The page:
These kinds of products will include other ingredients like coconut oil or beeswax. 

Tinctures and sublingual products

“Tinctures” are highly concentrated herbal extracts that are swallowed or absorbed under the tongue.

You can find both CBD and THC tinctures. “Sublingual products” like cannabis capsules can be tailored for strains (indica, sativa) or specific cannabinoids (CBD, CBN, CBG).

These kinds of cannabis products are believed to reduce anxiety, treat epilepsy, relieve pain, improve sleep, reduce muscle spasms and treat chemo-induced nausea.

Edible cannabis product

An “edible cannabis product” is intended to be used, in whole or in part, for human consumption, but is not considered food, as mandated by the FDA.

According to Deloitte, while interests in edibles may differ, current and likely cannabis consumers largely agree on preferred edible formats in ranking order: gummies, cookies, brownies, and chocolates. 

Cannabis-infused beverage 

Depending on the state’s cannabis laws, there are a few options to choose from when looking at “cannabis-infused beverages”.

Consumers can purchase sparkling waters, flavored seltzers, juice-based drinks, tonics, kombuchas, and more.

Many of these products include a mix of CBD isolate and THC to give off more of a relaxed feeling in place of a high. 

Terpenes

“Terpenes” are compounds that give cannabis its smell as well as other unique scents such as pineapple, strawberry, and coffee.

Terpenes impact cannabis product taste and smell. Unlike other botanical species, each strain of cannabis has a unique terpene profile.

According to The Natural Farmer, “Terpenes and cannabinoids work together to develop a strain’s particular flavor and resulting high, a phenomenon known as the entourage effect.”

Egg Product

You may see “egg product” in addition to another label found under the Cannabis 3.0 umbrella on an item meant for human consumption.

An egg product found on items like dried, frozen, or liquid eggs means the product contains all, or a portion of, the contents found inside eggs separated from the shell and pasteurized, with or without added ingredients.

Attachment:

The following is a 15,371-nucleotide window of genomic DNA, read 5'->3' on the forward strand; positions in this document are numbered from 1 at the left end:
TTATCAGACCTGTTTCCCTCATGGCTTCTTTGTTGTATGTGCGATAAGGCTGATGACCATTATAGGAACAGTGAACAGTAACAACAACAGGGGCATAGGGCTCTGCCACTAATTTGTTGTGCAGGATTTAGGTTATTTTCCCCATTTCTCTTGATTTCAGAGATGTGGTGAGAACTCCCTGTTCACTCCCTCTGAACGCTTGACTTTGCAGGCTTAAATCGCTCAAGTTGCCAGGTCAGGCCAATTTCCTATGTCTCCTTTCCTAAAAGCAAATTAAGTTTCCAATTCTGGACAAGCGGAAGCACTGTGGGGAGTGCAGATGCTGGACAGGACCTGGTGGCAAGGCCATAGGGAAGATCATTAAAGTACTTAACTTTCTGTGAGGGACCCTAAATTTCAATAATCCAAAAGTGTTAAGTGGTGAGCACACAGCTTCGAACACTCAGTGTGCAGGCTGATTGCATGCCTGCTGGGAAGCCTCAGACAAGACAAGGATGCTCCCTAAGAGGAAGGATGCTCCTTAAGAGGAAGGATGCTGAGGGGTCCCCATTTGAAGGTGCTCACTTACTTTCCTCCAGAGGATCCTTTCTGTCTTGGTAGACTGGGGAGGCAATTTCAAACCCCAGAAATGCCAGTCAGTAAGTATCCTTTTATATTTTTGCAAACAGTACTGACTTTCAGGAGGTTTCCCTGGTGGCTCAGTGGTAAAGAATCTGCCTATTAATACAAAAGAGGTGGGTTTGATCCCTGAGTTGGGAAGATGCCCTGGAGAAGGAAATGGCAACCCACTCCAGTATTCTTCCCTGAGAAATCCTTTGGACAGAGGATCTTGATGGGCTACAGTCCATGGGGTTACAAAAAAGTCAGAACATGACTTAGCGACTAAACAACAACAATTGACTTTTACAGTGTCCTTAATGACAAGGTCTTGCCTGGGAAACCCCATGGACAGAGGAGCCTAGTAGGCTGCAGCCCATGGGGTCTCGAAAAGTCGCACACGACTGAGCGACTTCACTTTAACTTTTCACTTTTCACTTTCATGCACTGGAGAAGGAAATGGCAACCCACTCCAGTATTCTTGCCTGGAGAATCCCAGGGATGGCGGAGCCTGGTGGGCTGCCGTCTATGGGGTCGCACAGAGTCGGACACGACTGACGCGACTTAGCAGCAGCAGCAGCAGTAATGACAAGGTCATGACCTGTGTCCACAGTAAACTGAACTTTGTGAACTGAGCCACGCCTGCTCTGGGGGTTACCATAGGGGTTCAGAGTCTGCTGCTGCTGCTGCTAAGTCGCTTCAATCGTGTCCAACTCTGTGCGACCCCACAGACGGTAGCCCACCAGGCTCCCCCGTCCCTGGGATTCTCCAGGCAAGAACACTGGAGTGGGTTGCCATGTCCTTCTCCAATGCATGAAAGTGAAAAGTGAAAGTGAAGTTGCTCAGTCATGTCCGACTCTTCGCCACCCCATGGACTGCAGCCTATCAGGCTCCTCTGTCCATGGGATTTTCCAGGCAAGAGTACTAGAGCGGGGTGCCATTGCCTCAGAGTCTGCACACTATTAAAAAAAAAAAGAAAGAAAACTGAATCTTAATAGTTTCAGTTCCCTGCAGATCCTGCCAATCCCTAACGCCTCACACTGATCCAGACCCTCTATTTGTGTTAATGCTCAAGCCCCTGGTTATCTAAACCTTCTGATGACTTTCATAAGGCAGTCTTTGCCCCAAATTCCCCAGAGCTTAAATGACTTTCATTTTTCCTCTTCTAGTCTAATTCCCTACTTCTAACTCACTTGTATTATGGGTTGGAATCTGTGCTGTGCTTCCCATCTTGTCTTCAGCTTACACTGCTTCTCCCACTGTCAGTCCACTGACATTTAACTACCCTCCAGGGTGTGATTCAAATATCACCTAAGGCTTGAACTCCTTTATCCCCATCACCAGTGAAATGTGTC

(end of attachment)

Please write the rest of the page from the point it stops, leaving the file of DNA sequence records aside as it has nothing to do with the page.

Dairy and milk products 

If you see a “dairy product” on a Cannabis 3.0  product, it means that the product contains butter, cheese, ice cream, yogurt, or products that include milk or skimmed milk powder.

A “milk product” can describe any product made by the addition or subtraction of milkfat or addition of safe and suitable optional ingredients for protein, vitamin, or mineral fortification.

Tobacco products

“Tobacco products” include items made to be suitable for chewing or smoking, or smoking in a pipe.

Tobacco products encompass things like–but are not limited to– cigars, cigarettes, ready rubbed, and other smoking tobacco, snuff, snuff flour, twist tobacco, fine-cut and other chewing tobaccos, shorts, refuse scraps, clippings, cuttings, and sweepings of tobacco.

Tobacco product 

A “tobacco product” may be used in combination or in tandem with a cannabis product. A “tobacco product” describes any substance containing tobacco leaf like cigarettes, cigars, pipe tobacco, hookah tobacco, and more. 

Aerosol coating product 

An “aerosol coating product” will have a pressurized coating that contains pigments or resins and dispenses product ingredients by means of a propellant. It may be packaged in a disposable can for hand-held application.

Aerosol product 

This kind of product describes a pressurized spray system that dispenses product ingredients by means of a propellant contained in a product or a product’s container, or by means of a mechanically induced force. 

Complex product

A “complex product” is composed of multiple components which can be replaced, permitting disassembly and reassembly of the product. 

The U.S. and Canadian markets were introduced to many less traditional cannabis products through Cannabis 3.0, but there is surely more to come.

Cannabis will continue to see rapid growth in the long term. Perhaps Cannabis 4.0 or 5.0 will leave us to find cannabis in even more common, everyday products and with more purchasing opportunities.

If all this sounds tempting and you are thinking of starting your own cannabis business, you should know that’s still a bit of unknown territory.

Cannabis companies face unique risks, and it is an industry that’s still unfamiliar to many professionals, including insurers.

Insuring a cannabis company that carries cannabis 3.0 products is a challenge not many brokers and carriers are willing to take on. If you would like to learn more about this particular field, feel free to reach out to one of our experienced brokers.

Related Articles

How to Create a Healthy Remote Work Culture

How to Create a Healthy Remote Work Culture

8 min read

Building a healthy remote work culture is particularly challenging in the remote and hybrid work models. Here are some tips that could help you.

Read More
Has “Startup Culture” Changed for Good?

Has “Startup Culture” Changed for Good?

10 min read

Startup culture has taken a big beating in the last few years. But, are things actually changing, and what does it mean for the future of Silicon Valley?

Read More